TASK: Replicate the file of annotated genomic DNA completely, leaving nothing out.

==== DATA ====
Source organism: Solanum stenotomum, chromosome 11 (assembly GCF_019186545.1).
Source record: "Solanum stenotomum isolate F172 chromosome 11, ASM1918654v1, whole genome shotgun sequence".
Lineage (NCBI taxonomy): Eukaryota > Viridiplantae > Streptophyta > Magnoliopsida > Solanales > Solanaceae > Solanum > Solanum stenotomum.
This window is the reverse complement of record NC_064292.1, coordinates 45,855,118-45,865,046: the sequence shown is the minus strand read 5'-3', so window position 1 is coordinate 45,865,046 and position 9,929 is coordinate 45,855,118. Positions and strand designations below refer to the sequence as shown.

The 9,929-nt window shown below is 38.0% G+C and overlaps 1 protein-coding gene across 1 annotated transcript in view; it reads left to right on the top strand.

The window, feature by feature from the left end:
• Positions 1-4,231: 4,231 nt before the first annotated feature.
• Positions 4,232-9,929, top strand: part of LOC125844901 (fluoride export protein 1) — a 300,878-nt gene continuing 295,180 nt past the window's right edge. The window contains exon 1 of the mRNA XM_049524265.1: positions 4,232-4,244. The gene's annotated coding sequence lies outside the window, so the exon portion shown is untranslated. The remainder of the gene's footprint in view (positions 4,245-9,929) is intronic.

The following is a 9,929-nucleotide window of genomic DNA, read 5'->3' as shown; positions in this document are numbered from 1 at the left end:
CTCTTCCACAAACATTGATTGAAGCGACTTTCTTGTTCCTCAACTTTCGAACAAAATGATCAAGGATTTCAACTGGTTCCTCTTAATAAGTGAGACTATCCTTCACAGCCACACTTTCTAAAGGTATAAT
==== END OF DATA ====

Source organism: Solanum stenotomum, chromosome 11 (assembly GCF_019186545.1).
Source record: "Solanum stenotomum isolate F172 chromosome 11, ASM1918654v1, whole genome shotgun sequence".
Lineage (NCBI taxonomy): Eukaryota > Viridiplantae > Streptophyta > Magnoliopsida > Solanales > Solanaceae > Solanum > Solanum stenotomum.
This window is the reverse complement of record NC_064292.1, coordinates 45,855,118-45,865,046: the sequence shown is the minus strand read 5'-3', so window position 1 is coordinate 45,865,046 and position 9,929 is coordinate 45,855,118. Positions and strand designations below refer to the sequence as shown.

The 9,929-nt window shown below is 38.0% G+C and overlaps 1 protein-coding gene across 1 annotated transcript in view; it reads left to right on the top strand.

The window, feature by feature from the left end:
• Positions 1-4,231: 4,231 nt before the first annotated feature.
• Positions 4,232-9,929, top strand: part of LOC125844901 (fluoride export protein 1) — a 300,878-nt gene continuing 295,180 nt past the window's right edge. The window contains exon 1 of the mRNA XM_049524265.1: positions 4,232-4,244. The gene's annotated coding sequence lies outside the window, so the exon portion shown is untranslated. The remainder of the gene's footprint in view (positions 4,245-9,929) is intronic.

The following is a 9,929-nucleotide window of genomic DNA, read 5'->3' as shown; positions in this document are numbered from 1 at the left end:
CTCTTCCACAAACATTGATTGAAGCGACTTTCTTGTTCCTCAACTTTCGAACAAAATGATCAAGGATTTCAACTGGTTCCTCTTAATAAGTGAGACTATCCTTCACAGCCACACTTTCTAAAGGTATAAT